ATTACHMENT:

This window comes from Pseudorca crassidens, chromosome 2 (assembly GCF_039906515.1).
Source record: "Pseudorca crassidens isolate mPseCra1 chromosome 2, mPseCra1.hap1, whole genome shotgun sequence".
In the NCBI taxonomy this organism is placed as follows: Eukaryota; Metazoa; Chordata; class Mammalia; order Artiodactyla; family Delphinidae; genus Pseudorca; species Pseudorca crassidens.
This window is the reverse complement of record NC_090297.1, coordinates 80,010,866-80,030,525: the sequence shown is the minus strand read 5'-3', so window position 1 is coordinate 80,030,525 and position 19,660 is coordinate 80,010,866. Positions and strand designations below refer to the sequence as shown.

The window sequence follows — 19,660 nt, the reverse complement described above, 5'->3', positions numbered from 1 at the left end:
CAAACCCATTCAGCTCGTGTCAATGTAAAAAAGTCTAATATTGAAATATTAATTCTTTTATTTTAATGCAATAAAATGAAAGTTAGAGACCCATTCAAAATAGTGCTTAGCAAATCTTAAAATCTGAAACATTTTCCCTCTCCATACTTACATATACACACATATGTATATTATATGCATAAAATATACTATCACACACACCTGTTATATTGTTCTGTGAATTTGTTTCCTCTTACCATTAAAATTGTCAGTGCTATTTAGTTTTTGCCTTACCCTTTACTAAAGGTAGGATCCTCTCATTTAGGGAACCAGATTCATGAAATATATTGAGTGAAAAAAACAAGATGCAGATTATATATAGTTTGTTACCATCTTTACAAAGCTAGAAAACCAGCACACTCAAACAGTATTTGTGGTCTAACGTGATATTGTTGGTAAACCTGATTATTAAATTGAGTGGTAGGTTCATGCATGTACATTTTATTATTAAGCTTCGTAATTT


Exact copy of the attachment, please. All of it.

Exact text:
This window comes from Pseudorca crassidens, chromosome 2 (assembly GCF_039906515.1).
Source record: "Pseudorca crassidens isolate mPseCra1 chromosome 2, mPseCra1.hap1, whole genome shotgun sequence".
In the NCBI taxonomy this organism is placed as follows: Eukaryota; Metazoa; Chordata; class Mammalia; order Artiodactyla; family Delphinidae; genus Pseudorca; species Pseudorca crassidens.
This window is the reverse complement of record NC_090297.1, coordinates 80,010,866-80,030,525: the sequence shown is the minus strand read 5'-3', so window position 1 is coordinate 80,030,525 and position 19,660 is coordinate 80,010,866. Positions and strand designations below refer to the sequence as shown.

The window sequence follows — 19,660 nt, the reverse complement described above, 5'->3', positions numbered from 1 at the left end:
CAAACCCATTCAGCTCGTGTCAATGTAAAAAAGTCTAATATTGAAATATTAATTCTTTTATTTTAATGCAATAAAATGAAAGTTAGAGACCCATTCAAAATAGTGCTTAGCAAATCTTAAAATCTGAAACATTTTCCCTCTCCATACTTACATATACACACATATGTATATTATATGCATAAAATATACTATCACACACACCTGTTATATTGTTCTGTGAATTTGTTTCCTCTTACCATTAAAATTGTCAGTGCTATTTAGTTTTTGCCTTACCCTTTACTAAAGGTAGGATCCTCTCATTTAGGGAACCAGATTCATGAAATATATTGAGTGAAAAAAACAAGATGCAGATTATATATAGTTTGTTACCATCTTTACAAAGCTAGAAAACCAGCACACTCAAACAGTATTTGTGGTCTAACGTGATATTGTTGGTAAACCTGATTATTAAATTGAGTGGTAGGTTCATGCATGTACATTTTATTATTAAGCTTCGTAATTT